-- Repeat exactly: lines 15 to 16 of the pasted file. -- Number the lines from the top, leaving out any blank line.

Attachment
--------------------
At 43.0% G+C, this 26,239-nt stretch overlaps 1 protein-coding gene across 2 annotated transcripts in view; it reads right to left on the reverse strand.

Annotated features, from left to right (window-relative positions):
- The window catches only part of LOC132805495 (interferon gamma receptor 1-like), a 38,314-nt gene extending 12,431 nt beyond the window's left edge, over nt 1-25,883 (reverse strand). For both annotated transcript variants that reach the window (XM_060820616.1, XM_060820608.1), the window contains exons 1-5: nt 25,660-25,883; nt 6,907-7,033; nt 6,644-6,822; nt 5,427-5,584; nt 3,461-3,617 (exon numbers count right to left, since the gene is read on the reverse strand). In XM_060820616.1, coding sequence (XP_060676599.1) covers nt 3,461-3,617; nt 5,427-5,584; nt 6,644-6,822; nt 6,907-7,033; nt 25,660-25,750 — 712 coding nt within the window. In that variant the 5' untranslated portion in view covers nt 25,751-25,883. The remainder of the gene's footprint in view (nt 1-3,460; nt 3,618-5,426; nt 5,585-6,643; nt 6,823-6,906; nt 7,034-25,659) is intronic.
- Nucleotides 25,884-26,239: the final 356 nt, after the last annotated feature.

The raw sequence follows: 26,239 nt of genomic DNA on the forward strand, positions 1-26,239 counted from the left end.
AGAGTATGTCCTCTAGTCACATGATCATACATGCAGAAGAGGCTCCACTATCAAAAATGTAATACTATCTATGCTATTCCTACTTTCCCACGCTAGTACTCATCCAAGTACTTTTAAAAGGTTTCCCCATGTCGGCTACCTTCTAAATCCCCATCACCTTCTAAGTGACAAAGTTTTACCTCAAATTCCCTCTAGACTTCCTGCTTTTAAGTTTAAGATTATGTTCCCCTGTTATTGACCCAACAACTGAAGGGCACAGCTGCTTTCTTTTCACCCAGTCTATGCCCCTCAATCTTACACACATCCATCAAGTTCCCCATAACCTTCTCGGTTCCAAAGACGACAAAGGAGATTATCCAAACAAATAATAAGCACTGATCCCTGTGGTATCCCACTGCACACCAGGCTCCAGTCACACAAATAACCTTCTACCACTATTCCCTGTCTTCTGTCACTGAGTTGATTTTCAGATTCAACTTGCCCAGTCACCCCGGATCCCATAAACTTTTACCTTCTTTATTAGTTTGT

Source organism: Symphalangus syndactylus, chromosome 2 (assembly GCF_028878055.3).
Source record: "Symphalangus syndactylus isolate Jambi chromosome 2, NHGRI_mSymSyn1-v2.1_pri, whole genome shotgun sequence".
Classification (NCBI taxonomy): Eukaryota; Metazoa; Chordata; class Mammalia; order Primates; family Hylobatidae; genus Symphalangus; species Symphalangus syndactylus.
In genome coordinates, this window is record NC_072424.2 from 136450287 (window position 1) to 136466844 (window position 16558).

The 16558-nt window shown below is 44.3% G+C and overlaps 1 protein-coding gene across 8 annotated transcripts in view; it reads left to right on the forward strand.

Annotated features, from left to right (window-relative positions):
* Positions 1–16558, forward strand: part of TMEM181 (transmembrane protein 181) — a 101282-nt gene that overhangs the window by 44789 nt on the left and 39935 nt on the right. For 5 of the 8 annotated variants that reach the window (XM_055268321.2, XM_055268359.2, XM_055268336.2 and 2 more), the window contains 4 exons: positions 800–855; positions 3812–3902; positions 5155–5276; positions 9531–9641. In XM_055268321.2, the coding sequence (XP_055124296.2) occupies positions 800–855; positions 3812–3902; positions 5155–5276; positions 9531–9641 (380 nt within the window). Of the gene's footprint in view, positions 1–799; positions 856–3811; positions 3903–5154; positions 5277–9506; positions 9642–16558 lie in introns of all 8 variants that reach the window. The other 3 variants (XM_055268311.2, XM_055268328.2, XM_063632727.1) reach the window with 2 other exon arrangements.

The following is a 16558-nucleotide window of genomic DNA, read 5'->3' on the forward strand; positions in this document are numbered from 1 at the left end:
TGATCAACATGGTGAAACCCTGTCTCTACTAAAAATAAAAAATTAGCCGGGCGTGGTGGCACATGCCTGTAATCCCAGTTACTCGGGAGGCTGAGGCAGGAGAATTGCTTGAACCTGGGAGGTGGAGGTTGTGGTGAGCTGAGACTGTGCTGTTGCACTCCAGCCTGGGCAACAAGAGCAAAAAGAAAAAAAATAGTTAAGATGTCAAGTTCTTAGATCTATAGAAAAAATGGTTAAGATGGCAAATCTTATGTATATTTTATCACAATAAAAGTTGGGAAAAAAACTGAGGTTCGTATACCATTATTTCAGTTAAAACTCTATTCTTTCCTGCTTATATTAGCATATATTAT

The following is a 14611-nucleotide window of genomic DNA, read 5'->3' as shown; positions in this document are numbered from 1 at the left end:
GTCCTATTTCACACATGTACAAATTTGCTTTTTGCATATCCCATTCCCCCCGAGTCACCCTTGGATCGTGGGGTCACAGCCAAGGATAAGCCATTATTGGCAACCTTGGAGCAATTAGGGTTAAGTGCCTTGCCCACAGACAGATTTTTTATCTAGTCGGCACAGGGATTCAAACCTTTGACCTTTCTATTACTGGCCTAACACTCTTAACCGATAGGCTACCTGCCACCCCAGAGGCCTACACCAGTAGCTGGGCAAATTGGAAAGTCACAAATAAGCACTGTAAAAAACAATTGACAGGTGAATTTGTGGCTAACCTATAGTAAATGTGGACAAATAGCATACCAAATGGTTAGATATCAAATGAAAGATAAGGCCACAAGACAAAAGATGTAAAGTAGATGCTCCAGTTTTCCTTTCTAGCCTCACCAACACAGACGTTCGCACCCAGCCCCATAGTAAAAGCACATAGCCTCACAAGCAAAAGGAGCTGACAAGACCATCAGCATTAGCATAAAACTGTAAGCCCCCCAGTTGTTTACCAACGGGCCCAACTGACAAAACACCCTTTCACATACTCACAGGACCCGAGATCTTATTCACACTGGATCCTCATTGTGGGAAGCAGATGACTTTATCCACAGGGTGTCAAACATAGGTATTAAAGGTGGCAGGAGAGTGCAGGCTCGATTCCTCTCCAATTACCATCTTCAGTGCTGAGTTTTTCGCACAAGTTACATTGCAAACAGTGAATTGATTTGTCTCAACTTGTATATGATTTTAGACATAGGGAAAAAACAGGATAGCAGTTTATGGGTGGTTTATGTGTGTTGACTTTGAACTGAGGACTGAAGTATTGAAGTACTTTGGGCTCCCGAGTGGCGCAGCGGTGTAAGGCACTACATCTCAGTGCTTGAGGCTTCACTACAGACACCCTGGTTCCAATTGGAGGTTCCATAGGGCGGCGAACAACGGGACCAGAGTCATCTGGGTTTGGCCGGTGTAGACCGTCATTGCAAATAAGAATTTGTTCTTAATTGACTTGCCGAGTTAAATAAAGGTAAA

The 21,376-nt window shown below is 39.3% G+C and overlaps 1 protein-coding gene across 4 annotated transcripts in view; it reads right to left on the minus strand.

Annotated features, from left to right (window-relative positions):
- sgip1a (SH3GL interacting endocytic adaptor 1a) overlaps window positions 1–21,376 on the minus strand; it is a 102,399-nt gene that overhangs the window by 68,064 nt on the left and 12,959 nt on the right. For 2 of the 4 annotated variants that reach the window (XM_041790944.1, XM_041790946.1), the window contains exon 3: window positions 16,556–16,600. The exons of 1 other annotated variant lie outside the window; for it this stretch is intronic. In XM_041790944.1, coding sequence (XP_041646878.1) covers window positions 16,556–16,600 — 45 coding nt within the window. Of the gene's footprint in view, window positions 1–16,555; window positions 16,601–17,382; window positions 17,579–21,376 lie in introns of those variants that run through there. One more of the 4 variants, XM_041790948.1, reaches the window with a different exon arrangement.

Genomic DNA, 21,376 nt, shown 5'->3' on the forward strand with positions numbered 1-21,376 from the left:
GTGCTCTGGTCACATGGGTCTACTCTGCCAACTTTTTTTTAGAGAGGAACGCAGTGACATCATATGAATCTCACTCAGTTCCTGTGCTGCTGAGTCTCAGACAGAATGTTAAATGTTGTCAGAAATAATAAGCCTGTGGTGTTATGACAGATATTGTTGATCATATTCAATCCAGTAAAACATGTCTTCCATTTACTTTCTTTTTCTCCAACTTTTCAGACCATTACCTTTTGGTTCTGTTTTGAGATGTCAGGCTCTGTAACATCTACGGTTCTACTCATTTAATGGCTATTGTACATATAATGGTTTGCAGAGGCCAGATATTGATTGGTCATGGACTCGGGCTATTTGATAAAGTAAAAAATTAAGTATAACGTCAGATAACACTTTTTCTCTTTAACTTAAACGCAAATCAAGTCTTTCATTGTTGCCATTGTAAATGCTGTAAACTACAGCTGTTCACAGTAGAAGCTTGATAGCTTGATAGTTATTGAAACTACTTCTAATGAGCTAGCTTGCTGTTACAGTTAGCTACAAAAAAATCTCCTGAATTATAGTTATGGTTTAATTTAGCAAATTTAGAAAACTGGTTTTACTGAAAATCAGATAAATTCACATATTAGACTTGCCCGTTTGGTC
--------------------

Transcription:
TGATCAACATGGTGAAACCCTGTCTCTACTAAAAATAAAAAATTAGCCGGGCGTGGTGGCACATGCCTGTAATCCCAGTTACTCGGGAGGCTGAGGCAGGAGAATTGCTTGAACCTGGGAGGTGGAGGTTGTGGTGAGCTGAGACTGTGCTGTTGCACTCCAGCCTGGGCAACAAGAGCAAAAAGAAAAAAAATAGTTAAGATGTCAAGTTCTTAGATCTATAGAAAAAATGGTTAAGATGGCAAATCTTATGTATATTTTATCACAATAAAAGTTGGGAAAAAAACTGAGGTTCGTATACCATTATTTCAGTTAAAACTCTATTCTTTCCTGCTTATATTAGCATATATTAT

The following is a 14611-nucleotide window of genomic DNA, read 5'->3' as shown; positions in this document are numbered from 1 at the left end: